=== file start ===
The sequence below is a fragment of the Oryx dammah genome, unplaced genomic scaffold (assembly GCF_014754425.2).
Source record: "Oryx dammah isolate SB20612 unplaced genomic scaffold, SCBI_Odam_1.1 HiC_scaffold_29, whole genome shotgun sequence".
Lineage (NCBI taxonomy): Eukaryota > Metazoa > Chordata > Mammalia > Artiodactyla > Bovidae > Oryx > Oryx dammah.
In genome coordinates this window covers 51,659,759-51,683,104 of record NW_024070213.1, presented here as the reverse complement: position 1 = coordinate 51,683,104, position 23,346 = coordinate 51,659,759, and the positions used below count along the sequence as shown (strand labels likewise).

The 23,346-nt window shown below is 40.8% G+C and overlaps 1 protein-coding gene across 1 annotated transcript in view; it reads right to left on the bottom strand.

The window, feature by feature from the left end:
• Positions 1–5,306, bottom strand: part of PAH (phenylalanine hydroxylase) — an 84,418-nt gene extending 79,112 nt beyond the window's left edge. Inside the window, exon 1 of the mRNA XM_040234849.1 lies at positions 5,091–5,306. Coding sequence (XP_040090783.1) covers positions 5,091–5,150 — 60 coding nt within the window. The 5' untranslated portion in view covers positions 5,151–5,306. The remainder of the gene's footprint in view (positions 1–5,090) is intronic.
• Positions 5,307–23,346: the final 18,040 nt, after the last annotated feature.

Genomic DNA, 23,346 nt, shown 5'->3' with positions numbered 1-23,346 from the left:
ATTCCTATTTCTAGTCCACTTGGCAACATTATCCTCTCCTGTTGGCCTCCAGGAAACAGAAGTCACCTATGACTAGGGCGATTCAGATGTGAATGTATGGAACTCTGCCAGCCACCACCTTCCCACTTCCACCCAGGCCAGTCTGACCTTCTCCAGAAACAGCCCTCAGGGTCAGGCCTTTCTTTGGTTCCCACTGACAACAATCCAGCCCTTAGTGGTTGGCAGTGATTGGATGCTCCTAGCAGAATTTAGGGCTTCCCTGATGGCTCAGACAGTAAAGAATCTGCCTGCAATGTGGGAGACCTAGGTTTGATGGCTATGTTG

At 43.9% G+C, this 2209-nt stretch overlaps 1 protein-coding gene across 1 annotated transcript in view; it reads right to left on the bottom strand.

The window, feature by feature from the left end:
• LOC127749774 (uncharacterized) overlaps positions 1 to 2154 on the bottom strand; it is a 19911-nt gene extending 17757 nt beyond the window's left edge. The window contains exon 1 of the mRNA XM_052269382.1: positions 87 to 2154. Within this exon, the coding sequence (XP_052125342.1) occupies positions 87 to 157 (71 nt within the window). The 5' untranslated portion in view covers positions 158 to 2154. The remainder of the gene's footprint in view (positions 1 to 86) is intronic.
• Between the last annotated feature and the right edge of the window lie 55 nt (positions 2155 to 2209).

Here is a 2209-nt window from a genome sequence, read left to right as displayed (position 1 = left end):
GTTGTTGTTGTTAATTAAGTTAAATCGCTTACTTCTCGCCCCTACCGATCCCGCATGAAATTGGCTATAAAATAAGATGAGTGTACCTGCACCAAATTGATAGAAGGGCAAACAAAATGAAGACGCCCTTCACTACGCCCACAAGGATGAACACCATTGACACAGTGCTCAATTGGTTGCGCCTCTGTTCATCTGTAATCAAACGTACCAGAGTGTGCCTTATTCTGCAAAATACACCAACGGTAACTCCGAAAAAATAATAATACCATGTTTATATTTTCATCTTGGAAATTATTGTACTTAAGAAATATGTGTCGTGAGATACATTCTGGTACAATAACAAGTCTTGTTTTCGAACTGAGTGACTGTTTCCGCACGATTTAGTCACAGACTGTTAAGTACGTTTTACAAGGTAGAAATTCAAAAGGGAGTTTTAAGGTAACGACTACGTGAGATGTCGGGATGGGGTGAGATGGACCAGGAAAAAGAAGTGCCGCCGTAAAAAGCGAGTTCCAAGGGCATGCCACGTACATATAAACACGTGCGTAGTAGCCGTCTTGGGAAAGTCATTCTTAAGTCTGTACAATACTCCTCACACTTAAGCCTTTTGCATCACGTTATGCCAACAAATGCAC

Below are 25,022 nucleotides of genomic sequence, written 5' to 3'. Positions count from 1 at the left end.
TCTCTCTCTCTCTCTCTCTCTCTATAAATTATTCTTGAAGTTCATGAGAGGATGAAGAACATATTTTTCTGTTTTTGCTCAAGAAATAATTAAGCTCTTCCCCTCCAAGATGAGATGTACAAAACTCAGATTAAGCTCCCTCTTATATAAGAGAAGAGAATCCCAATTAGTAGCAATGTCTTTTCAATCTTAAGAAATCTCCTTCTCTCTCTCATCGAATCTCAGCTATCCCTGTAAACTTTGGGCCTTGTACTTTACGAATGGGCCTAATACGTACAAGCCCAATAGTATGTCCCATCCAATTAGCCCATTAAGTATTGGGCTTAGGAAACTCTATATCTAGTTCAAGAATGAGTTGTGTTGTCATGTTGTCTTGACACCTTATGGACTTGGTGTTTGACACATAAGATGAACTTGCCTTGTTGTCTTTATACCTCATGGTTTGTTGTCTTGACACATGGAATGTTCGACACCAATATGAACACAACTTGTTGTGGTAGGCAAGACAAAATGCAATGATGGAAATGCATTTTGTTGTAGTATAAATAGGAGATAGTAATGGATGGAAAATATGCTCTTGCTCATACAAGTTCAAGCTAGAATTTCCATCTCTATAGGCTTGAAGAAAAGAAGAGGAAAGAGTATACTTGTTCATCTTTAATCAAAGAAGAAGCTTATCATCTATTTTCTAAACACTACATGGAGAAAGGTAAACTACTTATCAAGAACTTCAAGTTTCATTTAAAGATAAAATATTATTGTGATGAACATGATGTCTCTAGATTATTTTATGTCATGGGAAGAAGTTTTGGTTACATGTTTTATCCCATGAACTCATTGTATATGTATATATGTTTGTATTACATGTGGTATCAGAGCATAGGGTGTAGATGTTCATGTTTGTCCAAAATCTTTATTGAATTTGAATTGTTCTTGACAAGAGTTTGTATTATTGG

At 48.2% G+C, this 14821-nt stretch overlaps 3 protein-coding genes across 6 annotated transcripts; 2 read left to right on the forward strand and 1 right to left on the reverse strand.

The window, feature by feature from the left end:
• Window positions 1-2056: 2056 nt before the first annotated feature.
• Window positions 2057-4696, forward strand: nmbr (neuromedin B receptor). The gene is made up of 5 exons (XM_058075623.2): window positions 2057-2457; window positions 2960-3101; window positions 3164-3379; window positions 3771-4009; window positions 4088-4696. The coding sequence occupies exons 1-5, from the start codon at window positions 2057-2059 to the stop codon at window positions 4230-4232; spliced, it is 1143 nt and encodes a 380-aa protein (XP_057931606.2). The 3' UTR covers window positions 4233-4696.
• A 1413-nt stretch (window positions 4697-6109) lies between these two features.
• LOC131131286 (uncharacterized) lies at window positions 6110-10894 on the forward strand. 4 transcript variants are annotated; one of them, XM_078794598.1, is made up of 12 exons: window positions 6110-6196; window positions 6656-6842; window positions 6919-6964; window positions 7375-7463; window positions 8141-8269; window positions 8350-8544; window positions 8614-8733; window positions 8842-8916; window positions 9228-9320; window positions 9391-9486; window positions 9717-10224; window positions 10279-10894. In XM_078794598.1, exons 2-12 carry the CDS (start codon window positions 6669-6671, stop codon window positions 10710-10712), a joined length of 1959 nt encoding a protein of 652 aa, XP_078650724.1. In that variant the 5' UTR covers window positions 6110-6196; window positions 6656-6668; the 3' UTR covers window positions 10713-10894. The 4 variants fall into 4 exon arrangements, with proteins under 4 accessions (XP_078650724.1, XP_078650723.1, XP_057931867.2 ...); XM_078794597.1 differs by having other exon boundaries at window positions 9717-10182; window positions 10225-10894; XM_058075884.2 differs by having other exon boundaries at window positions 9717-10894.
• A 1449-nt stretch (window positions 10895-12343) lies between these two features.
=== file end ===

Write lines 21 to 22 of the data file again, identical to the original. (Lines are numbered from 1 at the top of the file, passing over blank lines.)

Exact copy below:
• Window positions 1-2056: 2056 nt before the first annotated feature.
• Window positions 2057-4696, forward strand: nmbr (neuromedin B receptor). The gene is made up of 5 exons (XM_058075623.2): window positions 2057-2457; window positions 2960-3101; window positions 3164-3379; window positions 3771-4009; window positions 4088-4696. The coding sequence occupies exons 1-5, from the start codon at window positions 2057-2059 to the stop codon at window positions 4230-4232; spliced, it is 1143 nt and encodes a 380-aa protein (XP_057931606.2). The 3' UTR covers window positions 4233-4696.